A veil has been lifted as to the limitations of Capitalism, Mike Townsend tells Tom Idle, as he launches an ambitious new project that aims to bring about a better, healthier and sustainable economy.
Hot on the heels of last week’s New Economy Week in the US, whose series of events, report publications and works of art were designed to shine a light on the fact that “it’s becoming clearer every day that something is wrong in America”, comes a rather more ambitious project to co-create an alternative to our flawed global economic system.
A new White Paper, written to launch the project, argues that since the collapse of communism 20 years ago, capitalism has been the only show in town.
But as a system for running economies, it is deeply flawed. “Capitalism is suffering a crisis of liquidity, reliability, and confidence – and is naturally undergoing a wise degree of introspection in these times,” it says.
The journey to this point has taken seven years, and the formal project has beenanother two years in the making, Mike tells me excitedly via Skype. It builds on his efforts to investigate sustainability in business (plenty of which has been covered in his fantastic 2degrees blog series and the common constraints placed upon companies as they bid to do business better. His perception: Yes, organizations can reduce their impacts and become more efficient. But real change can only come about through business transformation, and this can only be realised by changing the system in which they operate. “If we are to bring about systemic change, we need to develop a new system and engage people in doing that,” he says.
The Sustainable Economy Project (SEP) is an attempt to shine a light on alternative systems, bring more case studies of success to the fore and open up a debate to encourage more people to understand – and implement – potential change.
“There has been an awakening since 2008; a veil has been lifted as to the limitations of Capitalism”
Tom Idle: So, when did you first realize that Capitalism wasn’t working?
Mike Townsend: The crystallization came with the 2008 economic crash. We saw how deficient the system is.
But even before that, there was an underlying fear that people shared privately. Back in my business school days, during the 1990s, what we were being taught was built on a model of exploitation of resources and people.
That exploitation of resources leads to environmental collapse. And the exploitation of people creates a situation where the wealth lies in the hands of a small minority, and you get poverty on massive scale.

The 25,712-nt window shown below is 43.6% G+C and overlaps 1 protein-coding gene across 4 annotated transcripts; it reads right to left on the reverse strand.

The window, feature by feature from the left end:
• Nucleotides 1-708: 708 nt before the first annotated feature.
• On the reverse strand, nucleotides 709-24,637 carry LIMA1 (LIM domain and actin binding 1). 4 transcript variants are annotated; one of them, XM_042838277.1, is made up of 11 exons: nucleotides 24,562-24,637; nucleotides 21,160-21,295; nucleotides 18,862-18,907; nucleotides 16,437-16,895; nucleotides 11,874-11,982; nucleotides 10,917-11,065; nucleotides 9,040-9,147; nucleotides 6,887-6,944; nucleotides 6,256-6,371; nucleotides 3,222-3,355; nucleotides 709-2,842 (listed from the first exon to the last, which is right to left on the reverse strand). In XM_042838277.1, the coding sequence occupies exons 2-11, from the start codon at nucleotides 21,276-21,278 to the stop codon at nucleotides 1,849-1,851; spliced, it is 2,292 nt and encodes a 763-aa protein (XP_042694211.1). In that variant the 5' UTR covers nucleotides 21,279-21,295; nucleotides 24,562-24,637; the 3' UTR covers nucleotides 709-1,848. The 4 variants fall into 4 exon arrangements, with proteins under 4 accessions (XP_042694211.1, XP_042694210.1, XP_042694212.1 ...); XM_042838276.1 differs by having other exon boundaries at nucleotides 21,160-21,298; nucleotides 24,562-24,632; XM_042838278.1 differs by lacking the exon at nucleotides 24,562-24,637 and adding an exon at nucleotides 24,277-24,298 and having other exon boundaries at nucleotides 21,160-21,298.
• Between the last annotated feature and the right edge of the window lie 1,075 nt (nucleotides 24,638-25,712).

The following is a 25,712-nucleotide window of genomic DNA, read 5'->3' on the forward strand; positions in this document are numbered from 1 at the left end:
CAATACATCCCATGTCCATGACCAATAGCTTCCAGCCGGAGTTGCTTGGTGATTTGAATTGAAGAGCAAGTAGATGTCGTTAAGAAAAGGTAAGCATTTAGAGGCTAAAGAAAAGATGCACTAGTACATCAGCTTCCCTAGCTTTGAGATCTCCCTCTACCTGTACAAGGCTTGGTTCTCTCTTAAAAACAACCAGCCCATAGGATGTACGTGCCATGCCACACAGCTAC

This new project puts forward some clear alternatives – some of which we have heard before. And the case for moving away from Capitalism is increasingly compelling. But are we seeing enough people – or the right people – actually thinking about, and considering, these alternatives?
People like David Korten predicted what happened. And some of those at the vanguard were dismissed by the mainstream.
But there has been an awakening since 2008 and people have gone back and re-evaluated their work.
A veil has been lifted as to the limitations of Capitalism. You only have to look at things like the Occupy movement which sprang up around world. Being said that Occupy didn’t have a clear remit or focus, but there’s no smoke without fire. Occupy wouldn’t have happened if there wasn’t some seriously disenchanted people around the world.
There has been some great work going on – John Elkington with his Breakthrough Capitalism project and the B Team – to bring the debate into the mainstream. So, it’s no longer a side issue for a few cranks or visionaries. It’s come a long way in the last ten to 15 years, accelerated by financial crisis.
But we are still very much at the start of the debate right now. The world doesn’t need another new strand of thought. What we want to do with the SEP is bring all of the different schools of thought together and convene a debate.
And is it just businesses that you want to hear from? Or does the policy-making fraternity need to be brought onside too?
Most definitely. When it comes to change management, politicians are behind the curve.
They will not win votes by saying that we need a new system. Some politicians might secretly support the creation of a new system, but it won’t be top of agendas. However, we need to bring them along; if they see it becoming mainstream, they will feel more confident to talk about it.
“Politicians will not win votes by saying we need a new system”
Earlier last year, leader of the opposition in the UK, Ed Miliband put the notion of irresponsible capitalism at the heart of one of his conference speeches. Since then, the rhetoric has died down. What can politicians do to get this onto the agenda?
I think Ed Miliband needs to let this project run its course. We can do the job of increasing awareness for the politicians.
Forgive me for generalizing, but most of the electorate believe that Capitalism is just the way it is and that we have to get on with it, even if it’s not working in our favour.
We are told that austerity is good, and that growth is good. And there’s a sense of inevitability, that there’s no other way, no other choice.